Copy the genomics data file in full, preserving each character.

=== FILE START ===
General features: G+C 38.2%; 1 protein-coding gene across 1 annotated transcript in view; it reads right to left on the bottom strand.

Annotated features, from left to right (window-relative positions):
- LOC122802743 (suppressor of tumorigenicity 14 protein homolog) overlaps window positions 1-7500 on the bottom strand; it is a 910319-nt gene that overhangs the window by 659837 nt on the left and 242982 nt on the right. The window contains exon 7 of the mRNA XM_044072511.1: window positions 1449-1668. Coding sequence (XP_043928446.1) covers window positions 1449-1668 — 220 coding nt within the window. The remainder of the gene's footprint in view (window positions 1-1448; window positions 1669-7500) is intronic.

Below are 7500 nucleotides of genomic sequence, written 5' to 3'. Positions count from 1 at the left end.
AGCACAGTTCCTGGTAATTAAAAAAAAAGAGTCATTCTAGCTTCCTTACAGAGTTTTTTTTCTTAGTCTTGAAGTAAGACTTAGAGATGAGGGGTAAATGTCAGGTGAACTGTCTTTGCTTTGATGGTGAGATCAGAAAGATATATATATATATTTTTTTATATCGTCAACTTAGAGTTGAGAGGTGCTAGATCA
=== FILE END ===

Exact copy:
General features: G+C 38.2%; 1 protein-coding gene across 1 annotated transcript in view; it reads right to left on the bottom strand.

Annotated features, from left to right (window-relative positions):
- LOC122802743 (suppressor of tumorigenicity 14 protein homolog) overlaps window positions 1-7500 on the bottom strand; it is a 910319-nt gene that overhangs the window by 659837 nt on the left and 242982 nt on the right. The window contains exon 7 of the mRNA XM_044072511.1: window positions 1449-1668. Coding sequence (XP_043928446.1) covers window positions 1449-1668 — 220 coding nt within the window. The remainder of the gene's footprint in view (window positions 1-1448; window positions 1669-7500) is intronic.

Below are 7500 nucleotides of genomic sequence, written 5' to 3'. Positions count from 1 at the left end.
AGCACAGTTCCTGGTAATTAAAAAAAAAGAGTCATTCTAGCTTCCTTACAGAGTTTTTTTTCTTAGTCTTGAAGTAAGACTTAGAGATGAGGGGTAAATGTCAGGTGAACTGTCTTTGCTTTGATGGTGAGATCAGAAAGATATATATATATATTTTTTTATATCGTCAACTTAGAGTTGAGAGGTGCTAGATCA